“When analysts discuss the role that humiliation plays in warfare, terrorism and genocide, they often speak as though we know what humiliation is and what it does,” psychology professor Clark McCauley, of Bryn Mawr College in Pennsylvania, told the Daily Mail.
“Perhaps the most startling implication of this analysis is that it is not only the weak who can be humiliated,” McCauley added.
Terrorists are filled with shame and anger leading to a feeling of humiliation, a new study reveals.
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And that’s why men with radical views turn to terror.
The researchers said there are two paths: an “opinion pyramid” that sees an escalation of extremist ideas and an “action pyramid” that results in terrorist action.
“But the fact is that humiliation will have to be better understood before it can help us understand intergroup violence.”
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One of the biggest problems for counter-terrorism agents is trying to distinguish between the ones who have crazy ideas and those who are ready to kill.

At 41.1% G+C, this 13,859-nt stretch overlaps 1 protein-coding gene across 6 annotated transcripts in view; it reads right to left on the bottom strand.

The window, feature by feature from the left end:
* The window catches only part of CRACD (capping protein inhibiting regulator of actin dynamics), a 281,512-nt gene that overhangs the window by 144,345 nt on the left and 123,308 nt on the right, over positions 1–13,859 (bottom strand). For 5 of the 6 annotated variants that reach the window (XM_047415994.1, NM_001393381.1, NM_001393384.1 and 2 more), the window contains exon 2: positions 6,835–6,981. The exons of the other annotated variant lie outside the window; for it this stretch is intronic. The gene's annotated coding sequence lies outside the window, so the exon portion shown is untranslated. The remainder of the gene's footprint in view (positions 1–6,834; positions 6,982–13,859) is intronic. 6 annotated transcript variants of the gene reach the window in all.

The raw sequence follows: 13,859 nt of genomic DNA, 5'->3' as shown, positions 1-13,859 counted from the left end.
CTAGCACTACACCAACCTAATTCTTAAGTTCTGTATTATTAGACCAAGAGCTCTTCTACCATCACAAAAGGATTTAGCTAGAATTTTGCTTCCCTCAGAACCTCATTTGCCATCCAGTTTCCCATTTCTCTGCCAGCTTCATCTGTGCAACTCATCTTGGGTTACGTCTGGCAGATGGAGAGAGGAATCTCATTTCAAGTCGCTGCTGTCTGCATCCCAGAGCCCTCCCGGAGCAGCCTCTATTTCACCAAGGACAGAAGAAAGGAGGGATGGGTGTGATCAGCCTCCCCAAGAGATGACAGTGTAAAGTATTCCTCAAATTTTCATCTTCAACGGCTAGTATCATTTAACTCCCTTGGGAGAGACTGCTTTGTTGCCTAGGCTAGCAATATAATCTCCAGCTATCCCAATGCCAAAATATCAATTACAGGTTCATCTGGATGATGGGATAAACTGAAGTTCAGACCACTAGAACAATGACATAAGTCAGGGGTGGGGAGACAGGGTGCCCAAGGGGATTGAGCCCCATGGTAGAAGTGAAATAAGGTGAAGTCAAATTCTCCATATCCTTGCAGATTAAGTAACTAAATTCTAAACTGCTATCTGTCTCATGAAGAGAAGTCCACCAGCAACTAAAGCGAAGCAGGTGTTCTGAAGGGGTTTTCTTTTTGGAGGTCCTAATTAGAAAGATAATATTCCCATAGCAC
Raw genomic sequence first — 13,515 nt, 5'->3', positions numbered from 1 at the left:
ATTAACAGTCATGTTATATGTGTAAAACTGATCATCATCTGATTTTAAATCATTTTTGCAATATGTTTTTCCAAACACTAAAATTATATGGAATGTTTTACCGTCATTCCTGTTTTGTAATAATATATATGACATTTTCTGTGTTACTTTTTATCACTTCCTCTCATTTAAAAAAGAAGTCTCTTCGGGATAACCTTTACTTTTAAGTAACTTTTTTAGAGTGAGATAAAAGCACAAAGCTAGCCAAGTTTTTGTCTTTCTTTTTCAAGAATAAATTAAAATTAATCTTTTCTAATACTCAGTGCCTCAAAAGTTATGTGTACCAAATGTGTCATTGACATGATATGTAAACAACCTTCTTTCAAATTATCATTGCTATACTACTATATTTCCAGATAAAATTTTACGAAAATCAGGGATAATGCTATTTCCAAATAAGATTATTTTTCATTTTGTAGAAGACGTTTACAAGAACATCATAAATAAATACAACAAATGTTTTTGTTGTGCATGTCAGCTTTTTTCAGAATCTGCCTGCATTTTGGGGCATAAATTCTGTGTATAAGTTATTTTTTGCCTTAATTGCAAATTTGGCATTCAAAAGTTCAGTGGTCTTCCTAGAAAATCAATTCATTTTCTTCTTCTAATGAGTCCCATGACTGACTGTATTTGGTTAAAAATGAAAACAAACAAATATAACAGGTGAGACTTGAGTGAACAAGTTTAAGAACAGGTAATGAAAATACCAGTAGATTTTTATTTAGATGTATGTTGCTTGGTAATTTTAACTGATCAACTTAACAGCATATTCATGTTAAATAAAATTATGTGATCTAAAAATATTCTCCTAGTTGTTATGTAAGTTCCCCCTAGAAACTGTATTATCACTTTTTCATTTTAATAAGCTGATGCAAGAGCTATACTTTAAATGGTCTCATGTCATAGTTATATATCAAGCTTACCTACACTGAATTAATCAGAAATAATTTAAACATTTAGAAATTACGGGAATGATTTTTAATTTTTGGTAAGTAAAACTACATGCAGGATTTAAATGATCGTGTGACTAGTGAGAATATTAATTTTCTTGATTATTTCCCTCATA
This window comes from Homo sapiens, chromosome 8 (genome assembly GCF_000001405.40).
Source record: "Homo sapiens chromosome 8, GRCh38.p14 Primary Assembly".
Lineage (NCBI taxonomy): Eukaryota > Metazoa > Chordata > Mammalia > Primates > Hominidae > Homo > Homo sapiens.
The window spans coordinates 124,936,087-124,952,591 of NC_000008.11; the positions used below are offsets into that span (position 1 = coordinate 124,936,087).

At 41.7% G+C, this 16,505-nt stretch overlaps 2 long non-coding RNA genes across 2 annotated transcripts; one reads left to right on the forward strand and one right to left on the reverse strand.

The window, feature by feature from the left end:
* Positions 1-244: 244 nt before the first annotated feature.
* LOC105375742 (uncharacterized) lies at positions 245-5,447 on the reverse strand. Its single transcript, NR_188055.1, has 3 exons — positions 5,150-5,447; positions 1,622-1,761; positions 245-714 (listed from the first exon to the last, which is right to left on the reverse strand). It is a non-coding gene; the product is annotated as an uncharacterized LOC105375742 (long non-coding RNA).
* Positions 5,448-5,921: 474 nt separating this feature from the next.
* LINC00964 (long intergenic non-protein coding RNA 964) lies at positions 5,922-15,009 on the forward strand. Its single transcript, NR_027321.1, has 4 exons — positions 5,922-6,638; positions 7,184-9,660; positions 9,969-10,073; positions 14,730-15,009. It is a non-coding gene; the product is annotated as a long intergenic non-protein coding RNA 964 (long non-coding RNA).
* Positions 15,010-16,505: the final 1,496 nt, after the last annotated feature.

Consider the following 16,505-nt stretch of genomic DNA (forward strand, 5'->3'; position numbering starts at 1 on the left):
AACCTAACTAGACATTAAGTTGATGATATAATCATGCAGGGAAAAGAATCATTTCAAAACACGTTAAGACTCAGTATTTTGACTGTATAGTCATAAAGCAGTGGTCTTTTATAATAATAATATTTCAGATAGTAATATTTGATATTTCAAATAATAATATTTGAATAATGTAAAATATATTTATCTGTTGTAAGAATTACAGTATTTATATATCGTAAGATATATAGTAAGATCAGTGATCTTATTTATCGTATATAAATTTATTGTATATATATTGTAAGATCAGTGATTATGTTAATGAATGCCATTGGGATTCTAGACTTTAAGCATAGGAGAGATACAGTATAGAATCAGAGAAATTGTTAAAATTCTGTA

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The study adds that 99% of those fuelled with radical ideas never act out their darkest fantasies.
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Experts believe research on humiliation could significantly improve our understanding of what turns the boy-next-door into a bomb-hurling maniac.
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“The powerful can be humiliated by the weak if — as is often the case in terrorist attacks — the government targeted is unable to retaliate directly against the perpetrators.”
But humiliation, which he defines it as a toxic cocktail of shame and anger, is a key component.
McCauley said there is no common psychological denominator for what makes a terrorist.